May 14, 2003
Umbrellas: Mastering the Wet Game
By: Larry A. Berglas
Your drives may be less than stellar,
your chip shots imperfect. Club face technology is over
your head. Regardless of your local forecast, however,
basic golf umbrella skills are within every player’s
reach. Merely master single-hand grip, balance, span,
and umbrella structure, size and composition. With regular
practice, you’ll see your wet game improve as
the humidity rises and your handicap drops.
First: Single-Hand Grip.
Releasing the span of the umbrella requires a body,
arm and hand motion, that, with a bit of practice, will
keep the rain where it belongs, in the water hazards
and off your game. A good grip will help get you there.
When the drops begin to fall, try the umbrella pros’
grip, the grip that the driest all use – the four
knuckle wrap around zip grip. Don’t wait for lightning!
Grasp the handle of the umbrella firmly, but not too
firmly, with a horizontal thumb and evenly spaced fore
and middle fingers. Flip the shaft handle up in a single
deliberate continuous arc. Your umbrella sales professional
can help you calculate the proper sweep of this arc,
its depth, pitch and length, the one that’s just
right for your raise and rotation. Keep the elbow in
tight and don’t lose the umbrella to wayward wind
gusts during the upward rotation. Watch the angle of
The raise is key to staying dry. A quick and smooth
rotation through the raise will help you reach maximum
span with maximum speed with a raise that feels smooth
and looks good. If you are right handed, use your right
hand. If you are left handed, use your left hand. The
sacrifice of upper body strength for switchers is not
recommended for beginners. You can practice this motion
at home with a short broom or small pet away from chandeliers
and other overhead fixtures.
Proper balance requires studied practice and concentration.
Even the most expert raise and rotation is ruined by
poor balance. A badly balanced umbrella will leave your
torso soaked faster than you can say Mary Poppins at
the Masters. Once the umbrella is fully rotated in raised
position, it is essential that you read the angle and
intensity of the wind and rain. With practice, you should
be able to do this effortlessly during the raise well
before deployment. Strong wind gusts, secondary wind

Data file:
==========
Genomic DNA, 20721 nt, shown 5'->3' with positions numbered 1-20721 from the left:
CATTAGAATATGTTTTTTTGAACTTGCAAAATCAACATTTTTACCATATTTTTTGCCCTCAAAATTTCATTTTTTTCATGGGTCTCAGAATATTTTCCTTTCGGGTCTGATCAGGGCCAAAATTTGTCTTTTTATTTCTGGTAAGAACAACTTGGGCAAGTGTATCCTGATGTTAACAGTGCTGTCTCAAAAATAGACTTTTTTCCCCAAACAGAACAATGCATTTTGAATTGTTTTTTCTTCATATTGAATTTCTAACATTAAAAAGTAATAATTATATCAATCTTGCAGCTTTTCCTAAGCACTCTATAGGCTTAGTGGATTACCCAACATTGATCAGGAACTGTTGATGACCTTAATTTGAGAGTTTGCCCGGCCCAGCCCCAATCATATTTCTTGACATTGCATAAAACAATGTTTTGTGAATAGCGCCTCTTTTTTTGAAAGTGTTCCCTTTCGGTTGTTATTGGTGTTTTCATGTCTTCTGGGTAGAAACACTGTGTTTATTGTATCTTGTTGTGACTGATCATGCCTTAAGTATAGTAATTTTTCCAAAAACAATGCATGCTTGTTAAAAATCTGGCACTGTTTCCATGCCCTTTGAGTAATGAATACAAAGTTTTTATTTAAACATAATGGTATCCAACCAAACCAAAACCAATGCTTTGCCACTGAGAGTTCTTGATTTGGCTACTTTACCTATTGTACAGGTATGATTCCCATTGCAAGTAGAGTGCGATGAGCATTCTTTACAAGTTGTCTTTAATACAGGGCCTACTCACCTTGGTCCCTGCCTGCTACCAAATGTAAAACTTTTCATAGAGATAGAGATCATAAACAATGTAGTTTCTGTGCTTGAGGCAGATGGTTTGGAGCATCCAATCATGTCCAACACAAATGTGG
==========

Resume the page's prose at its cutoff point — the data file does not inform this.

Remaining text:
shear and the occasional funnel cloud have caused, in
rare circumstances, rotator cuff injuries resulting
in months of indoor physical therapy not to mention
needless lost dollars in umbrella repair.
The concept of span requires an honest assessment of
your girth. The wider you are, the greater the span
of the umbrella that is needed for dry effect. Too much
span is simply wasted and prevents rainfall from evenly
reaching the course, a problem in areas under drought
restrictions. Too little span and you’re wet.
Large spans require deft maneuvering and substantial
upper body strength, however, and complicate balance.
They also add elements to consider in structure and
composition, but more on that later. If span is a problem,
get out of the cart and walk a lot.
Fourth: Size, Composition and Structure.
Before executing a successful deployment, the right
umbrella must accompany your bag. Sizing is important.
While most of us purchase our umbrellas right “out
of the stand,” it pays to consider a custom hold.
Certain websites offer custom umbrellas with good span
and structural characteristics tailored to the specific
needs of your game, but you’ll have to provide
them with information such as your arm length and body
height, loft (how high you usually hold the umbrella),
extension (how far out the umbrella is held), girth
(important for span), and age and raise speed (important
for shaft handle and structure composites), as well
as your typical playing climate and local average rainfall
Advances in technology today permit the manufacture
of golf umbrellas some of which have spans the size
of circus tents. How do they do it? Take a look at the
GolfinDolphin RainGear Device System’s Long Course
Pro T17V12i FlexShaft GraphSteel High and Dry Touring
Model™ for example.
Engineered with weight and strength ratios optimized
for different rotation angles and arc and lift characteristics,
the T17V12i Touring Model has the lightest and strongest
support shaft handle commercially made with a forged
steel flange at the top center spoke matrix. Constructed
with a power flex mix of moisture shedding SilverK2MaxGuard
X™ graphite and surgical quality high-strength
stainless pro steel, this model also has a slip resistant
grip that’s one step away from flypaper and utilizes
TuffTefMaxTexDropletRipGuard™ technology at the
The T17V12i’s secret, however, is in its remarkable
patented TaperWickDryForged™ high temperature
carbolic smoked “SpiderHighSpreadXL™”
tensile spokes which are able to deploy minimally 72%
more span than conventional golf umbrellas while at
the same time offering the most forgiving deployment
available with less rotational pressure, and all of
that combined with the Touring Model’s centered
weighting for thoroughly accurate balance. It takes
215 hours to manufacture one of these beauties.
Of course, there are literally dozens of umbrella models
on the market from which to choose. Aimed at the low
handicapper, some of the most expensive rain protectors
have GPS locators and digital wind speed and moisture
alert warning systems with private sound technology
embedded in the liquid crystal titanium core found at
mid-shaft handle. A fun extra available in limited models
(borrowed from professional bass fishing gear) is the
next generation micro fish finder that locates sterile
triploid grass carp in deep water hazards.
But remember, state-of-the-art electronics alone, no
matter how fun or sophisticated, won’t keep you
Next Month: Clip-On Hand Towels: Golf’s New Textiles
Have a High IQ.
Article written by Larry A. Berglas